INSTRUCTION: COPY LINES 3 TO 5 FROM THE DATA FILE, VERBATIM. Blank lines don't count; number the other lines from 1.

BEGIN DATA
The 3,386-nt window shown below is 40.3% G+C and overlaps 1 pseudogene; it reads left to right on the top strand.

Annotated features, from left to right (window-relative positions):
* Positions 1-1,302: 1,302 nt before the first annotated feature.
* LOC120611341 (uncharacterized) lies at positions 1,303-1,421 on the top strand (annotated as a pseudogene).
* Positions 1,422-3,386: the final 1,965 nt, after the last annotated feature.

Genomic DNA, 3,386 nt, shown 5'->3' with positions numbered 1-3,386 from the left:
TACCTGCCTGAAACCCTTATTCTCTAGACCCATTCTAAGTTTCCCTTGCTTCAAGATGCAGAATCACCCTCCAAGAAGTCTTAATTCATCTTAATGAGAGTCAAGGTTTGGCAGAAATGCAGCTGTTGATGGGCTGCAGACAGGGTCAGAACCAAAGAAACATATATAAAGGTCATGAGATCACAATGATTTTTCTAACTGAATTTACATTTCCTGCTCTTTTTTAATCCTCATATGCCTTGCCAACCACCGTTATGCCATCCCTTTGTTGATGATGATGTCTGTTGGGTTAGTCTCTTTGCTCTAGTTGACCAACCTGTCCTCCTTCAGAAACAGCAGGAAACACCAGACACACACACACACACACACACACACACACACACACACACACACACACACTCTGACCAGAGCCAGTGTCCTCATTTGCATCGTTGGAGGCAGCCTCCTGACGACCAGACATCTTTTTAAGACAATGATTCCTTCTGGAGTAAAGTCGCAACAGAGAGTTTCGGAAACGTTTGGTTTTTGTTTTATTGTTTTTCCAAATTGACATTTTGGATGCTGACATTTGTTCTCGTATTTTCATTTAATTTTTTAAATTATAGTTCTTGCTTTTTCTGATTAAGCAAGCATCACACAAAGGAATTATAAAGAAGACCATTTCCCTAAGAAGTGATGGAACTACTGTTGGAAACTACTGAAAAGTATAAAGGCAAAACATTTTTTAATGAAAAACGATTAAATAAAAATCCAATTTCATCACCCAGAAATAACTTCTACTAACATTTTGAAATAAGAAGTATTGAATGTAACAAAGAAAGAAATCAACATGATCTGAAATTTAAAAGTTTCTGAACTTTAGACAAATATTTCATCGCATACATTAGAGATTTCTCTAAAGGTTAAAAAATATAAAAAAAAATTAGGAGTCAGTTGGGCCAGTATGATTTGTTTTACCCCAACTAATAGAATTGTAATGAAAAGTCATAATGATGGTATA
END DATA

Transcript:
* Positions 1-1,302: 1,302 nt before the first annotated feature.
* LOC120611341 (uncharacterized) lies at positions 1,303-1,421 on the top strand (annotated as a pseudogene).
* Positions 1,422-3,386: the final 1,965 nt, after the last annotated feature.